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Writing a Critique

Tutorial for writing a critique in an academic setting.

Preparing to Write a Critique

The first step you'll take when writing a critique is to select the resource that you want to evaluate if one is not provided to you as part of an assignment. Since these requirements can vary across disciplines, these broad guides can help you select and evaluate materials in the library's collection to see if they are critique-worthy:


Tips for Success:

First, and most importantly, make sure that the item you have selected aligns with your assignment. 

Once you select your source, you'll want to read through the entire resource at least twice.

If you've ever watched a movie or read a book more than once, you probably noticed things the second, third, or even fourth time through that you didn't pick up on when you made the first pass through it. Reading to write a critique requires that same level of repeated exposure to the work you're trying to analyze so that you notice those small details and have the opportunity to reflect on them.

Read first for understanding. You must have a broad understanding of what the resource is about before you can evaluate its effectiveness.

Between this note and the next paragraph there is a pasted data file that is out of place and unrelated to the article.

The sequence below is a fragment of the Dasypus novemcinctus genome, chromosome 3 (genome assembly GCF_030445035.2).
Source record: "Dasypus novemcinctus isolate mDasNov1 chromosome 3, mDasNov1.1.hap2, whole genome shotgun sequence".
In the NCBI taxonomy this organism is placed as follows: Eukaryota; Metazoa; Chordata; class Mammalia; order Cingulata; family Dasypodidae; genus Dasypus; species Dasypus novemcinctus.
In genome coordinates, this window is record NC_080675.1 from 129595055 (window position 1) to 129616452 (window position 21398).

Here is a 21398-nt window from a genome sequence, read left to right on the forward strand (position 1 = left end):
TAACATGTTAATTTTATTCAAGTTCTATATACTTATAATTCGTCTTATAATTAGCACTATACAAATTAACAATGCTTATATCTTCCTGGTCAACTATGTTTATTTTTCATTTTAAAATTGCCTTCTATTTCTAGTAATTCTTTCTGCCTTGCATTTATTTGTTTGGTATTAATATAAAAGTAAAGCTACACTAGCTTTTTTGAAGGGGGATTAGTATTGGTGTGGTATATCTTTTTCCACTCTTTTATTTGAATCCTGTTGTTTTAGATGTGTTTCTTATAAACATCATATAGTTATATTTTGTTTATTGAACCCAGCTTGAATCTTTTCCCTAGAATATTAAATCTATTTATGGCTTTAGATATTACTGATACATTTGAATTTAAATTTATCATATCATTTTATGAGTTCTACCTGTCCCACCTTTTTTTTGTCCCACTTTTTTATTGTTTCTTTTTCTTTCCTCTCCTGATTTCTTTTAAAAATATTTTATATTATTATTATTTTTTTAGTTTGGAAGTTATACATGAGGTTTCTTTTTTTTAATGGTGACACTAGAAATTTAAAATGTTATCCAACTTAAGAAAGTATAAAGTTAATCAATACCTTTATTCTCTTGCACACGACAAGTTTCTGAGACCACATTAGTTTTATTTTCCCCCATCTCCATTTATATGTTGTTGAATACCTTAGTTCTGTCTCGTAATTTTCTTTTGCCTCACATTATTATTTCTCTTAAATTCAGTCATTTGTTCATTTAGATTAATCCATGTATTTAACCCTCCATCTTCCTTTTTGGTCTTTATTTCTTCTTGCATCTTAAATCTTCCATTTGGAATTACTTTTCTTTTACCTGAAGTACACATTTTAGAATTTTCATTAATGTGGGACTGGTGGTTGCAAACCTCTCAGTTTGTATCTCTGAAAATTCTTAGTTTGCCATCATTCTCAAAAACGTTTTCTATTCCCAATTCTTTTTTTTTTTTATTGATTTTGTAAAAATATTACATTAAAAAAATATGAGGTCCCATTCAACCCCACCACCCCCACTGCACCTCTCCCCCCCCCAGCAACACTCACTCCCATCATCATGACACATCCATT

Read again for depth. Make notes, and ask yourself the key questions on this guide to help further your understanding.

Once you have made some notes, take a break. It helps when you can let the ideas "breathe" so that you have time to reflect. You'll write a stronger critique if you give yourself plenty of time.

Questions to Ask

As you read, consider the following questions:

  • Do a bit of research on the author. What are the author's credentials? 
    • What else have they written? Can you find other articles written by them in library databases, or just on the web at large?
    • Are they qualified to offer expert opinions on the topic? Do they have experience in the field?
    • Can you locate information about what others in the field say about the author?
  • What kind of research do they use to support their claims?
    • Are they providing and citing other expert opinions? 
    • If they ran a study to support a claim, is the method of research appropriate to the information provided?
  • Is there any evidence of bias or conflict of interest, either in the resource itself or in the author's personal background?
  • Does the resource make general claims without much evidence to support them?
  • How current is the publication? Are the ideas presented there still relevant to the field?